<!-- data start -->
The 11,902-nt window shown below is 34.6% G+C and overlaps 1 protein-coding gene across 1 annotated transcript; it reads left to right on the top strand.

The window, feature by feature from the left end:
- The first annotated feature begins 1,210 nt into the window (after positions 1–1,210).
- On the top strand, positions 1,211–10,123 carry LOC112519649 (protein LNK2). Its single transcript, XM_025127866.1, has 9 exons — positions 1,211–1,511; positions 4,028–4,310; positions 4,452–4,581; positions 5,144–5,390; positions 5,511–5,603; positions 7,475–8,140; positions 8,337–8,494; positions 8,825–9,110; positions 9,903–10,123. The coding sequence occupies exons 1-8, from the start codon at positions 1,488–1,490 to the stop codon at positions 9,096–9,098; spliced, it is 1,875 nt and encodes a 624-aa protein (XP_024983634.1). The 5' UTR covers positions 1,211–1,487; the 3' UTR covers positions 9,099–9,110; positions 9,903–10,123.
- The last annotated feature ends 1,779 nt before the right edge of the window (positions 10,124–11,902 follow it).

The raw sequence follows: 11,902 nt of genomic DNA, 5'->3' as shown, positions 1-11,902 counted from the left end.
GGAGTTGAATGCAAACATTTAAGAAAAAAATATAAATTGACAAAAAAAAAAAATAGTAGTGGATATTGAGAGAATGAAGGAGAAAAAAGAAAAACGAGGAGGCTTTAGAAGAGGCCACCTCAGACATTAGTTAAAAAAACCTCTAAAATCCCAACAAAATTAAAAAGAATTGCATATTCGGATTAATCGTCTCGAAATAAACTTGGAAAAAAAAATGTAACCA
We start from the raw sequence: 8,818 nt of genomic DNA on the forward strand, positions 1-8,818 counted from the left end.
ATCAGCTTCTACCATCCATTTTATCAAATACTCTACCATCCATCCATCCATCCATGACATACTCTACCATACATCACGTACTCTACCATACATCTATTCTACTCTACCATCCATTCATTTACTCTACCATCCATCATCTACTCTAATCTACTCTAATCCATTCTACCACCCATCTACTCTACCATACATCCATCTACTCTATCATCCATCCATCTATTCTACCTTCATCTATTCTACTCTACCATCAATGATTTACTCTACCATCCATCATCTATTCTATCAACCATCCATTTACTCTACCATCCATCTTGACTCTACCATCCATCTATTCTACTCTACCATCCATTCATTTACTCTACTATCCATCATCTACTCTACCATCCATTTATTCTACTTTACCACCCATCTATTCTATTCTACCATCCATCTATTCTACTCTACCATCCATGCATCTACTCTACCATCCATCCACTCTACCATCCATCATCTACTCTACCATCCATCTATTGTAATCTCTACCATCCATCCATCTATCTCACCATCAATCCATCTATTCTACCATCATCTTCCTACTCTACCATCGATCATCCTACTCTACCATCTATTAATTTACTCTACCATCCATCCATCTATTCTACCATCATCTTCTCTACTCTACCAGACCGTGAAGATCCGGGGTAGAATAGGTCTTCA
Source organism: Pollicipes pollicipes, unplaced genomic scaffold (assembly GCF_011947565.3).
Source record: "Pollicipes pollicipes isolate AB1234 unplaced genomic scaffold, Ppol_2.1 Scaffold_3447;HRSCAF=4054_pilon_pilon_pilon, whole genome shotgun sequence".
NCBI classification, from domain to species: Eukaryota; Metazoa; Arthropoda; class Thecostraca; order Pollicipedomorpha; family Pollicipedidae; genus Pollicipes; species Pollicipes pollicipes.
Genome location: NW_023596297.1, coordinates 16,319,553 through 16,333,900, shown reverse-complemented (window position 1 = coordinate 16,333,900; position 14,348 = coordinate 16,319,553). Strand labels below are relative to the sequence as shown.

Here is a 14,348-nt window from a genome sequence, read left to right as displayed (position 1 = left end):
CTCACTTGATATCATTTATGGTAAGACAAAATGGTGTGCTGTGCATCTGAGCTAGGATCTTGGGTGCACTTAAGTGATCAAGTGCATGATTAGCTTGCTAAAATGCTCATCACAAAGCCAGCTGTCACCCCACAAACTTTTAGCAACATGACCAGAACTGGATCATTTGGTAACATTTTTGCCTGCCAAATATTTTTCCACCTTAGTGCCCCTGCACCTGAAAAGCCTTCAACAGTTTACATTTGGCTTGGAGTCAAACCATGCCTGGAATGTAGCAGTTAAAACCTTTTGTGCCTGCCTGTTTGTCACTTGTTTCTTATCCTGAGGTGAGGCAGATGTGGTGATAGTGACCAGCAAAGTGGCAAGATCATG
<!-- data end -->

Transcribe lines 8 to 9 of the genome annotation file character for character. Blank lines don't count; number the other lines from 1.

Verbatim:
We start from the raw sequence: 8,818 nt of genomic DNA on the forward strand, positions 1-8,818 counted from the left end.
ATCAGCTTCTACCATCCATTTTATCAAATACTCTACCATCCATCCATCCATCCATGACATACTCTACCATACATCACGTACTCTACCATACATCTATTCTACTCTACCATCCATTCATTTACTCTACCATCCATCATCTACTCTAATCTACTCTAATCCATTCTACCACCCATCTACTCTACCATACATCCATCTACTCTATCATCCATCCATCTATTCTACCTTCATCTATTCTACTCTACCATCAATGATTTACTCTACCATCCATCATCTATTCTATCAACCATCCATTTACTCTACCATCCATCTTGACTCTACCATCCATCTATTCTACTCTACCATCCATTCATTTACTCTACTATCCATCATCTACTCTACCATCCATTTATTCTACTTTACCACCCATCTATTCTATTCTACCATCCATCTATTCTACTCTACCATCCATGCATCTACTCTACCATCCATCCACTCTACCATCCATCATCTACTCTACCATCCATCTATTGTAATCTCTACCATCCATCCATCTATCTCACCATCAATCCATCTATTCTACCATCATCTTCCTACTCTACCATCGATCATCCTACTCTACCATCTATTAATTTACTCTACCATCCATCCATCTATTCTACCATCATCTTCTCTACTCTACCAGACCGTGAAGATCCGGGGTAGAATAGGTCTTCA